• LD 1417, “An Act Regarding Campaign Finance Reform”: This bill, sponsored by Senator Louie Luchini and co-sponsored by Senate President Troy Jackson, would place a blanket ban on corporate contributions made directly to state legislators or to their political action committees.

  • LD 1621, “An Act To Reform Payments to Legislators by Political Action Committees”: This bill, introduced by Senator Chloe Maxmin, would ban legislators from enriching themselves or their family members using funds from political action committees with which they’re involved. In the past, legislators have gotten away with using money from political action committees they control to make personal purchases like House Assistant Minority Leader Trey Stewart, who last year spent over $2,000 on tires and clothes using money from his Star City PAC.

These bills represent far more than just election reform. They are measures to ensure that the people of Maine can participate equally in our democracy and make our voices heard in Augusta, ideals that Mainers for Working Families has fought for since our founding.

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Every issue that matters to the hardworking families of Maine, from guaranteeing affordable healthcare to ensuring access to clean water and sustainable fisheries, is influenced by the role of money in politics. Since the Supreme Court’s 2010 decision in Citizens United v. Federal Election Commission, which ruled that campaign contributions from corporations constitute political speech, money has poured into our elections and everyday policymaking with few restrictions.

Maine is no exception. According to Maine Citizens for Clean Elections, corporations spent more than $90 million attempting to influence elections and policy between 2008 and May 2020. Central Maine Power alone has spent nearly $15 million in the past 15 months in favor of the controversial Clean Energy Corridor project.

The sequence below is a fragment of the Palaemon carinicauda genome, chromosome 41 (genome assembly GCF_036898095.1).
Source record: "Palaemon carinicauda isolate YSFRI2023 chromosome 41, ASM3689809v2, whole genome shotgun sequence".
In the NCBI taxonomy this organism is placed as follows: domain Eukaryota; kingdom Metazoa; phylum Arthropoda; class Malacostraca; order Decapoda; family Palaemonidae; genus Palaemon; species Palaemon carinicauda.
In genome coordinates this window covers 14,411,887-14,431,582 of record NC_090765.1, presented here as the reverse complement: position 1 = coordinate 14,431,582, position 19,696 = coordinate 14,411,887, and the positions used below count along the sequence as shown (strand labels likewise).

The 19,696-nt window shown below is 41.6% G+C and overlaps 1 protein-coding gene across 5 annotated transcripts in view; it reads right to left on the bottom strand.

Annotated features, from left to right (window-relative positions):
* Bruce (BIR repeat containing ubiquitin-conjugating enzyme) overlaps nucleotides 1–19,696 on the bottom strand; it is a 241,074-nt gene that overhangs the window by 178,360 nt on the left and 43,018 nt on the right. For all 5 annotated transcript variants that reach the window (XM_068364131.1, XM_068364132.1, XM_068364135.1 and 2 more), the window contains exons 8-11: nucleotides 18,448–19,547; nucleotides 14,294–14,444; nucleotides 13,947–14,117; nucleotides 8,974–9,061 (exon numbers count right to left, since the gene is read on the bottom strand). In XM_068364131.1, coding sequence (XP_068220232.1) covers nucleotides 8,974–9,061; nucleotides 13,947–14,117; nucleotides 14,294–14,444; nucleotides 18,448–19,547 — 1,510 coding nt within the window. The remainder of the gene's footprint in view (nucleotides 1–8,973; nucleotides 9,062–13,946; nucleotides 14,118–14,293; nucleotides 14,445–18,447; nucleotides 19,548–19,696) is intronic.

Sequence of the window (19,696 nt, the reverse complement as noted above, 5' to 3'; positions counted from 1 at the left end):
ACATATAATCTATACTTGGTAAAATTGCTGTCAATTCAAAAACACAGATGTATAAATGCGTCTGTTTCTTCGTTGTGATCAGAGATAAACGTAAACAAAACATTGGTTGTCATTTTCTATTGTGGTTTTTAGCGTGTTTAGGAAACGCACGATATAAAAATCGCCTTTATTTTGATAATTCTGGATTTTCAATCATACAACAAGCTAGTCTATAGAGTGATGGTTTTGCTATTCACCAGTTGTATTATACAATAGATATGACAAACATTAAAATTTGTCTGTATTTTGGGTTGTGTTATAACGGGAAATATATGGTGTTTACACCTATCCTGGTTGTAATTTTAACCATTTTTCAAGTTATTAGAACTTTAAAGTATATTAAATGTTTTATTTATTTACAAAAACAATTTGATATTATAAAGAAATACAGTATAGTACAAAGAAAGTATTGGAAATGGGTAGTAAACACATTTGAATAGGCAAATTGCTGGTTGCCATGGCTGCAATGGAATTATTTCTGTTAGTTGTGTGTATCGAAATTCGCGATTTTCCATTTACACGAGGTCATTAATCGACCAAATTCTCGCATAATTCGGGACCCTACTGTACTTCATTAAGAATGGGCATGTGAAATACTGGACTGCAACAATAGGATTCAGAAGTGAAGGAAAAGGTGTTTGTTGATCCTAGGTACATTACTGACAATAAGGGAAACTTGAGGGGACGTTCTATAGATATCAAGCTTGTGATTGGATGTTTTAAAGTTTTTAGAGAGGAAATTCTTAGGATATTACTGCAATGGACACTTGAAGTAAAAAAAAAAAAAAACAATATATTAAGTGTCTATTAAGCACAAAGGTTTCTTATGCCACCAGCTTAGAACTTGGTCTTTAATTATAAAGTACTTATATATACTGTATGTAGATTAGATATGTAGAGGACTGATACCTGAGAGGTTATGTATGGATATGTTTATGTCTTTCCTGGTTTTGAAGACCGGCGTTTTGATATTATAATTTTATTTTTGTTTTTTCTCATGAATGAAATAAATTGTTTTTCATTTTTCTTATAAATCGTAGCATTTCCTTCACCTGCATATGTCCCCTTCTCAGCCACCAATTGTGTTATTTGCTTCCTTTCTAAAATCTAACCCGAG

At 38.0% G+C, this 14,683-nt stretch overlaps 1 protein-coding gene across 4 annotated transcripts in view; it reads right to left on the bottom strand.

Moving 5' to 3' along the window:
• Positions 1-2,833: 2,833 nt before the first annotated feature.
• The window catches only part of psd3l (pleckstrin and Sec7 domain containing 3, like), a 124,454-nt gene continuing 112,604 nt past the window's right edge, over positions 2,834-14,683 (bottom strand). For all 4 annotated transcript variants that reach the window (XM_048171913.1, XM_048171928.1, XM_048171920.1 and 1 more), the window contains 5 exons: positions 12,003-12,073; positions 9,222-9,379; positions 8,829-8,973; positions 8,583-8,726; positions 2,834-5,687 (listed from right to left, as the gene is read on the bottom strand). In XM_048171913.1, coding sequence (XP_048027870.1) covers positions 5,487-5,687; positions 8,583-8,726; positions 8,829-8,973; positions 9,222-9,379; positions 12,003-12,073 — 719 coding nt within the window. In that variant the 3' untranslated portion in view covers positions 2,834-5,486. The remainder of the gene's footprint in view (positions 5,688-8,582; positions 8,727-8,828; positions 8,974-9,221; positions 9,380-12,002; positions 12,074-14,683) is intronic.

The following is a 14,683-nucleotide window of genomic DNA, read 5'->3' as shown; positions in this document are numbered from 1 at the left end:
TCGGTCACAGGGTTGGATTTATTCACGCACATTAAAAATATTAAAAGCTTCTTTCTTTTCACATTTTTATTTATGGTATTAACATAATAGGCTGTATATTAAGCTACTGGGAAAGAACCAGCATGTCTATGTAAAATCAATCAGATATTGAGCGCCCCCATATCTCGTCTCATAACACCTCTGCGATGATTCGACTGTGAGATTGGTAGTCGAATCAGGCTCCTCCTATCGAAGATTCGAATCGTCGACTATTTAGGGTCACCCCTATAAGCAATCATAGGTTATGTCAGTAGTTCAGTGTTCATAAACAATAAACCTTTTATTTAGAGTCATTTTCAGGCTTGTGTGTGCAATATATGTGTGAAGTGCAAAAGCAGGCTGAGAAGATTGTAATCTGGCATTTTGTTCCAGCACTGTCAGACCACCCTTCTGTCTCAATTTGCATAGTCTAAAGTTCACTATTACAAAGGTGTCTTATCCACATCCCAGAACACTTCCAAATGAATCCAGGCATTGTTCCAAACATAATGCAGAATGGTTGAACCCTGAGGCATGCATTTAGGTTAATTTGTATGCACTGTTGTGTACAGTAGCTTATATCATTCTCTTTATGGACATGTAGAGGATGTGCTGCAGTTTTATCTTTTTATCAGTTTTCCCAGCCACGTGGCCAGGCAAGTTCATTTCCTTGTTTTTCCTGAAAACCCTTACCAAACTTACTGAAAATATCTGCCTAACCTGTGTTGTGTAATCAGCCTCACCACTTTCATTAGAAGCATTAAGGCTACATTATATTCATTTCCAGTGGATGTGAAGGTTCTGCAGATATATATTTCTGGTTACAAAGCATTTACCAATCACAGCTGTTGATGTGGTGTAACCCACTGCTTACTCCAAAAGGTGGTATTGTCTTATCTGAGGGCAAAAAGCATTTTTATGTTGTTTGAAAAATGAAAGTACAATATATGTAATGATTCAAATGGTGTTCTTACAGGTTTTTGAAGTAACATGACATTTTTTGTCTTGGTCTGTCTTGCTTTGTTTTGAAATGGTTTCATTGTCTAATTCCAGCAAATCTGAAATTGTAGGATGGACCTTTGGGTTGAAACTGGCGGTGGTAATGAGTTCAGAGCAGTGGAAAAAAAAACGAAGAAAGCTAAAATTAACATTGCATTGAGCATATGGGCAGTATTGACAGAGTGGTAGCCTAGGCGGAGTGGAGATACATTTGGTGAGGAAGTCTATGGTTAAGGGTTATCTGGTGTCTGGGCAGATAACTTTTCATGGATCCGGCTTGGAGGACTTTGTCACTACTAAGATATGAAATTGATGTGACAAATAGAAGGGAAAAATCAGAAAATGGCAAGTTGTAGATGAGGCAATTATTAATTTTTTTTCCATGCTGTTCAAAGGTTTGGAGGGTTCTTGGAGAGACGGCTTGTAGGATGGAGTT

But this may all be about to change.

LD 1417, “An Act Regarding Campaign Finance Reform,” was recently passed by the legislature’s Committee on Veterans and Legal Affairs. Co-sponsored by Senate President Troy Jackson, Assistant House Majority Leader Rachel Talbot-Ross, and Senator Louis Luchini of Ellsworth, the bill would place a blanket ban on corporate contributions made directly to state legislators or to their political action committees.

”For far too long, large corporations have been able to buy state governments, and regular people just don’t have the money to buy them back,” Senator Jackson said at a press conference announcing the bill. “Maine has routinely led the nation on ethical reforms, campaign finance reform, and I believe this is the natural next step in the evolution.”

Mainers for Working Families strongly supports LD 1417 and applauds Senator Jackson, Senator Luchini, and Representative Talbot-Ross for their efforts to restore control of our democracy to the people of Maine. Getting corporate money out of politics is critical to our fight to ensure that our policies work for all Mainers, not just those at the top.

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© 2019 Mainers for Working Famililes